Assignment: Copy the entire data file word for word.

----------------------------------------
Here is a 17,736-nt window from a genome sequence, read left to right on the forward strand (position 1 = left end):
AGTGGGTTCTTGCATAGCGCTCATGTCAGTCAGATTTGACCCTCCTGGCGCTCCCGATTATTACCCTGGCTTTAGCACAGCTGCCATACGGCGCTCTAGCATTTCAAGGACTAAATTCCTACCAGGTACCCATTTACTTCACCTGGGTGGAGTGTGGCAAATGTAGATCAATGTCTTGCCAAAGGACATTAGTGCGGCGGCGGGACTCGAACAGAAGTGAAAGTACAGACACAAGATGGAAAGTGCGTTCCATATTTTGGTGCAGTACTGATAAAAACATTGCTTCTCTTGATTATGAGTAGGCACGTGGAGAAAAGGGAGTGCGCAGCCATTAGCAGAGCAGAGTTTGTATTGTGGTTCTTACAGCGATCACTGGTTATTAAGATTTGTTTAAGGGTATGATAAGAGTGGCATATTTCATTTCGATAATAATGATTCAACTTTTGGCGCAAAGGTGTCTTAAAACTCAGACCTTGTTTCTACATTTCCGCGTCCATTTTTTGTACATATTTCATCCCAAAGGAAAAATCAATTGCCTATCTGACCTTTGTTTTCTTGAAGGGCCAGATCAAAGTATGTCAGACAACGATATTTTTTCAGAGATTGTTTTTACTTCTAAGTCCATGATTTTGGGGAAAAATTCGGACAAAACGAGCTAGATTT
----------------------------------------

Here is a 17,736-nt window from a genome sequence, read left to right on the forward strand (position 1 = left end):
AGTGGGTTCTTGCATAGCGCTCATGTCAGTCAGATTTGACCCTCCTGGCGCTCCCGATTATTACCCTGGCTTTAGCACAGCTGCCATACGGCGCTCTAGCATTTCAAGGACTAAATTCCTACCAGGTACCCATTTACTTCACCTGGGTGGAGTGTGGCAAATGTAGATCAATGTCTTGCCAAAGGACATTAGTGCGGCGGCGGGACTCGAACAGAAGTGAAAGTACAGACACAAGATGGAAAGTGCGTTCCATATTTTGGTGCAGTACTGATAAAAACATTGCTTCTCTTGATTATGAGTAGGCACGTGGAGAAAAGGGAGTGCGCAGCCATTAGCAGAGCAGAGTTTGTATTGTGGTTCTTACAGCGATCACTGGTTATTAAGATTTGTTTAAGGGTATGATAAGAGTGGCATATTTCATTTCGATAATAATGATTCAACTTTTGGCGCAAAGGTGTCTTAAAACTCAGACCTTGTTTCTACATTTCCGCGTCCATTTTTTGTACATATTTCATCCCAAAGGAAAAATCAATTGCCTATCTGACCTTTGTTTTCTTGAAGGGCCAGATCAAAGTATGTCAGACAACGATATTTTTTCAGAGATTGTTTTTACTTCTAAGTCCATGATTTTGGGGAAAAATTCGGACAAAACGAGCTAGATTT